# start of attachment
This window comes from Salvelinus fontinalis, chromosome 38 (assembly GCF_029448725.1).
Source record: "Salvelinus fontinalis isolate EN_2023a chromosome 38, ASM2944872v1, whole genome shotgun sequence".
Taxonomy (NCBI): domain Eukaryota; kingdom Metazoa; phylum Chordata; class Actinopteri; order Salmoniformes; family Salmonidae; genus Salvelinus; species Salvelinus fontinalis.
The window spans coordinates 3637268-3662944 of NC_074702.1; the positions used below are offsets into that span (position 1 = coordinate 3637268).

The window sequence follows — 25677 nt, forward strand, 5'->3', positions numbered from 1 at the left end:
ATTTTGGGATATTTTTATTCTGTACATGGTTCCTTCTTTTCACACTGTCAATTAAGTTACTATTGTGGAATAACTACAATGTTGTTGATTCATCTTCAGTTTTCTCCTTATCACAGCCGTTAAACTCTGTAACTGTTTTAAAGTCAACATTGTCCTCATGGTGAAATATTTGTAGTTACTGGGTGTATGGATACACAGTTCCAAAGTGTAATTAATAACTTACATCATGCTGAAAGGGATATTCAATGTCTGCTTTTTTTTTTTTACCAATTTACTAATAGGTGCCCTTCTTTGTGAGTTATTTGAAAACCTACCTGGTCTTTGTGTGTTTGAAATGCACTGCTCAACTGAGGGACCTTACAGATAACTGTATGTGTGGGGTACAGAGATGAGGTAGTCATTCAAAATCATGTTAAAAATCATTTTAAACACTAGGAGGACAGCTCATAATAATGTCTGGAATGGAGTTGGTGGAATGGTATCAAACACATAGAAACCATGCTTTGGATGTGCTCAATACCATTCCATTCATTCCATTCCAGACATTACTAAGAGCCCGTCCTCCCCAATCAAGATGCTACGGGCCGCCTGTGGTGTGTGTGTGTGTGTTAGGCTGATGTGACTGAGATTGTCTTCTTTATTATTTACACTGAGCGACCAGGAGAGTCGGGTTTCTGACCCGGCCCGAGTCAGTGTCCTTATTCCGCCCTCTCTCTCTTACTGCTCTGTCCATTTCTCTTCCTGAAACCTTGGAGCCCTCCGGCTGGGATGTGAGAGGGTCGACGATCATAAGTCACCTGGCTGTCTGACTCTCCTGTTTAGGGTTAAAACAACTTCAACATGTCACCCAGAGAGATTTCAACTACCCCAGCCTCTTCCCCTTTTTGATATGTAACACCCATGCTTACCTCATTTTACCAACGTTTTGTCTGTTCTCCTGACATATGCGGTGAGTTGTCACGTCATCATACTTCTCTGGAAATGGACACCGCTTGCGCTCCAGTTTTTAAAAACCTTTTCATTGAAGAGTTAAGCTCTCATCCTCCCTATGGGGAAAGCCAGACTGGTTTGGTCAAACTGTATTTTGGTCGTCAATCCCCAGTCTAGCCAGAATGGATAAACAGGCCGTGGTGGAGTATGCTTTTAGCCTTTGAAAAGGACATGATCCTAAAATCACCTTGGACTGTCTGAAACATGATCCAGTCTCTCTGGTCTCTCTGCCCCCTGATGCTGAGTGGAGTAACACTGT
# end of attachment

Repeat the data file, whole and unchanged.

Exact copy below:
This window comes from Salvelinus fontinalis, chromosome 38 (assembly GCF_029448725.1).
Source record: "Salvelinus fontinalis isolate EN_2023a chromosome 38, ASM2944872v1, whole genome shotgun sequence".
Taxonomy (NCBI): domain Eukaryota; kingdom Metazoa; phylum Chordata; class Actinopteri; order Salmoniformes; family Salmonidae; genus Salvelinus; species Salvelinus fontinalis.
The window spans coordinates 3637268-3662944 of NC_074702.1; the positions used below are offsets into that span (position 1 = coordinate 3637268).

The window sequence follows — 25677 nt, forward strand, 5'->3', positions numbered from 1 at the left end:
ATTTTGGGATATTTTTATTCTGTACATGGTTCCTTCTTTTCACACTGTCAATTAAGTTACTATTGTGGAATAACTACAATGTTGTTGATTCATCTTCAGTTTTCTCCTTATCACAGCCGTTAAACTCTGTAACTGTTTTAAAGTCAACATTGTCCTCATGGTGAAATATTTGTAGTTACTGGGTGTATGGATACACAGTTCCAAAGTGTAATTAATAACTTACATCATGCTGAAAGGGATATTCAATGTCTGCTTTTTTTTTTTTACCAATTTACTAATAGGTGCCCTTCTTTGTGAGTTATTTGAAAACCTACCTGGTCTTTGTGTGTTTGAAATGCACTGCTCAACTGAGGGACCTTACAGATAACTGTATGTGTGGGGTACAGAGATGAGGTAGTCATTCAAAATCATGTTAAAAATCATTTTAAACACTAGGAGGACAGCTCATAATAATGTCTGGAATGGAGTTGGTGGAATGGTATCAAACACATAGAAACCATGCTTTGGATGTGCTCAATACCATTCCATTCATTCCATTCCAGACATTACTAAGAGCCCGTCCTCCCCAATCAAGATGCTACGGGCCGCCTGTGGTGTGTGTGTGTGTGTTAGGCTGATGTGACTGAGATTGTCTTCTTTATTATTTACACTGAGCGACCAGGAGAGTCGGGTTTCTGACCCGGCCCGAGTCAGTGTCCTTATTCCGCCCTCTCTCTCTTACTGCTCTGTCCATTTCTCTTCCTGAAACCTTGGAGCCCTCCGGCTGGGATGTGAGAGGGTCGACGATCATAAGTCACCTGGCTGTCTGACTCTCCTGTTTAGGGTTAAAACAACTTCAACATGTCACCCAGAGAGATTTCAACTACCCCAGCCTCTTCCCCTTTTTGATATGTAACACCCATGCTTACCTCATTTTACCAACGTTTTGTCTGTTCTCCTGACATATGCGGTGAGTTGTCACGTCATCATACTTCTCTGGAAATGGACACCGCTTGCGCTCCAGTTTTTAAAAACCTTTTCATTGAAGAGTTAAGCTCTCATCCTCCCTATGGGGAAAGCCAGACTGGTTTGGTCAAACTGTATTTTGGTCGTCAATCCCCAGTCTAGCCAGAATGGATAAACAGGCCGTGGTGGAGTATGCTTTTAGCCTTTGAAAAGGACATGATCCTAAAATCACCTTGGACTGTCTGAAACATGATCCAGTCTCTCTGGTCTCTCTGCCCCCTGATGCTGAGTGGAGTAACACTGT